College Access Plan Inspires Higher Learning

The CAP staff team includes (front row, from left) Jane Leong and Innesa Ranchpar. Back: Joanne Do, Natasha Mahone, Lina Calderón-Morin, Mo Hyman, Elena Arellan, Becky Souza and Marcel Bonafe.
The CAP staff team includes (front row, from left) Jane Leong and Innesa Ranchpar. Back: Joanne Do, Natasha Mahone, Lina Calderón-Morin, Mo Hyman, Elena Arellan, Becky Souza and Marcel Bonafe.

As a senior at Pasadena High School, Michael Ocon never would have applied to Stanford if it hadn’t been for College Access Plan, the college preparation nonprofit helping local students prepare for a higher education.
With a $90 application fee, Ocon felt he just couldn’t take the chance of losing the money and not getting in.
“I really couldn’t afford it, and I didn’t think I could ever get in,” said Ocon, who finally submitted the application just 45 minutes before the deadline, and only at the insistence of one of the CAP advisors.The bet paid off. Not only did Ocon get in, he got a full scholarship.
He has CAP to thank, he said. The college training organization helped him from the beginning, with early SAT/ACT test preparation, all the way through the process, with college selection, applications and essay writing.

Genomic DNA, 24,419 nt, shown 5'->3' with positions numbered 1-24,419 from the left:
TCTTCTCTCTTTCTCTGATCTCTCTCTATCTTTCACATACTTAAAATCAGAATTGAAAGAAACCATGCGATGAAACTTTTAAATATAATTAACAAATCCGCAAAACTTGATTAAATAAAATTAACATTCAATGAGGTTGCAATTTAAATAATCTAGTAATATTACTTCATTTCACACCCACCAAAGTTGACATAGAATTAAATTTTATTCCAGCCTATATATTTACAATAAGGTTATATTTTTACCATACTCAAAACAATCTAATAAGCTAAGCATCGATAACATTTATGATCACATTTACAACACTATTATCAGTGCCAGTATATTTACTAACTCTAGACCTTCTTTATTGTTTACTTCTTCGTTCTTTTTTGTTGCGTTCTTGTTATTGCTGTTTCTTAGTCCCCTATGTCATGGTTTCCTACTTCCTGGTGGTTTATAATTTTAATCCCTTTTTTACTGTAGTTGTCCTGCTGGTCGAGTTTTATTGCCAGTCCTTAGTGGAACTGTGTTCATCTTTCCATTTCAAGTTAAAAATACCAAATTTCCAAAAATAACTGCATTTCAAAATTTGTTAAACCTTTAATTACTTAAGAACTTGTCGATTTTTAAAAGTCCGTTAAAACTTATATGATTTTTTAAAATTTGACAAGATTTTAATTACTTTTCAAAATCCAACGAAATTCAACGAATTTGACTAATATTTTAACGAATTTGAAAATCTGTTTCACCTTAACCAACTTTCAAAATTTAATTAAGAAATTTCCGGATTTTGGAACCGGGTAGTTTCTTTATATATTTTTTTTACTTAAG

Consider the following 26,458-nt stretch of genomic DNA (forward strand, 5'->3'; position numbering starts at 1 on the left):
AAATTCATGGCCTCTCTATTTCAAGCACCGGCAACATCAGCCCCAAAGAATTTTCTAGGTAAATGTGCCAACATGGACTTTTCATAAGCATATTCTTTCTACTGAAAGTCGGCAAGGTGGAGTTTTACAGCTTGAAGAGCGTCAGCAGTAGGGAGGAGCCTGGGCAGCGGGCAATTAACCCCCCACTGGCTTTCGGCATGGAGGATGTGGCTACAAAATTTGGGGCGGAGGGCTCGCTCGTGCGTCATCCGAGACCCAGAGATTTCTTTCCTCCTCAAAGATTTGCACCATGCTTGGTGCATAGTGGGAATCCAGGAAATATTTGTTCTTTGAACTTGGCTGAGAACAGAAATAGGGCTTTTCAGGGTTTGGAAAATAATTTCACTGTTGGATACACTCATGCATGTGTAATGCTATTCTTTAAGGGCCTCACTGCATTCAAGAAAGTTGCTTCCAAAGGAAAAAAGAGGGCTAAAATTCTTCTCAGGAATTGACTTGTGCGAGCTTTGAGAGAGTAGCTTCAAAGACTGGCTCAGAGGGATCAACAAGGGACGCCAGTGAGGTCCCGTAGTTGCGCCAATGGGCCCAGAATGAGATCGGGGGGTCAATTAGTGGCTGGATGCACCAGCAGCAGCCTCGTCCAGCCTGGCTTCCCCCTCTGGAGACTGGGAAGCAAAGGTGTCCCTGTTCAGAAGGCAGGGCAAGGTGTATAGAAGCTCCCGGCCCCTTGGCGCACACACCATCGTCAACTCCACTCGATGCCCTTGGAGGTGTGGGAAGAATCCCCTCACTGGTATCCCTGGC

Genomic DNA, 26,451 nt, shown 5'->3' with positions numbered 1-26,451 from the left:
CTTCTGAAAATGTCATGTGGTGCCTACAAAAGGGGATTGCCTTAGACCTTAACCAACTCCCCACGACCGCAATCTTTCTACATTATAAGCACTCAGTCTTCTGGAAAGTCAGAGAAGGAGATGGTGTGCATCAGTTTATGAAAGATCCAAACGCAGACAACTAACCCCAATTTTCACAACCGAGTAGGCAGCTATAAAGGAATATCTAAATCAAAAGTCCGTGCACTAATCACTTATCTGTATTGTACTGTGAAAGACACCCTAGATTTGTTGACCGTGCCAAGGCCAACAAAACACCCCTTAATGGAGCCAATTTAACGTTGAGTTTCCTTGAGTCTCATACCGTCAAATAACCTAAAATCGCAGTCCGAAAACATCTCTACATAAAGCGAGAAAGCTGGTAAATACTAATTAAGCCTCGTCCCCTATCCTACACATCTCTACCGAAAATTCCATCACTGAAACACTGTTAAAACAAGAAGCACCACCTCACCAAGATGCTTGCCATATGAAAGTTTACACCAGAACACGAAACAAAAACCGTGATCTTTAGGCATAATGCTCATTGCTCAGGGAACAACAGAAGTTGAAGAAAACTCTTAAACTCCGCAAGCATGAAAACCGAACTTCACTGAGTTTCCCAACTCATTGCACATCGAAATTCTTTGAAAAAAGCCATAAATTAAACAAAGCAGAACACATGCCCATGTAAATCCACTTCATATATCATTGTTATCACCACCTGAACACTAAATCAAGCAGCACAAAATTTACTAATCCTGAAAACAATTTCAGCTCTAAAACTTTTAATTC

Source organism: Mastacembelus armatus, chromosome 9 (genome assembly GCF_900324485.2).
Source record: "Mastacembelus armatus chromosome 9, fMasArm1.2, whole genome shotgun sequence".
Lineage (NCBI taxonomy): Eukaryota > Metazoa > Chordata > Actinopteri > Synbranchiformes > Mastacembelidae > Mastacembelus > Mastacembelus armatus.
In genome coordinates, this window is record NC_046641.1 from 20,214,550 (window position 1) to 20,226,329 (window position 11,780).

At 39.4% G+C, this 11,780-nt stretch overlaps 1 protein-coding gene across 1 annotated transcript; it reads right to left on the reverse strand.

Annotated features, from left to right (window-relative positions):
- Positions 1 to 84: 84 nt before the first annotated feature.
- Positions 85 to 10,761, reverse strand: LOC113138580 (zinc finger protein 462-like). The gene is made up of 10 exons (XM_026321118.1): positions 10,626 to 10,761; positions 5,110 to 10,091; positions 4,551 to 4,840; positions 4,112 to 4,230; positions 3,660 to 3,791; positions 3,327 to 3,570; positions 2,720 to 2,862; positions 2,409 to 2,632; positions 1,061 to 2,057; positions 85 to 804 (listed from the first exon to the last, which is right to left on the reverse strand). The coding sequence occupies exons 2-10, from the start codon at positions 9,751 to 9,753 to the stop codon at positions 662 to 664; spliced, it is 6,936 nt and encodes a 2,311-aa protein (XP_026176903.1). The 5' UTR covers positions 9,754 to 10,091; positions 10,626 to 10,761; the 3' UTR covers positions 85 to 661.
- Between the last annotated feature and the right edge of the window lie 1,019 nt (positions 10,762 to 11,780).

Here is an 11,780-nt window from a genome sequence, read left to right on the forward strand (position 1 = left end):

“I would not be where I am without CAP,” he said. “Their style of engaging with the students is really unique, it really gets in the trenches; it is committed to learning about you. It’s a totally holistic approach to preparing students for college applications.”
In striving to help more students like Ocon, CAP has grown at a rapid pace since it began in 2006. Today, it serves about 1,500 students, across all Pasadena Unified School District high schools and middle schools, as well as alternative schools like Rose City High School and CIS Academy. It offers — for free — services that can cost as much as $10,000 elsewhere, including test preparation, curating college lists, personal statements and essays, financial aid support, college selection and enrollment.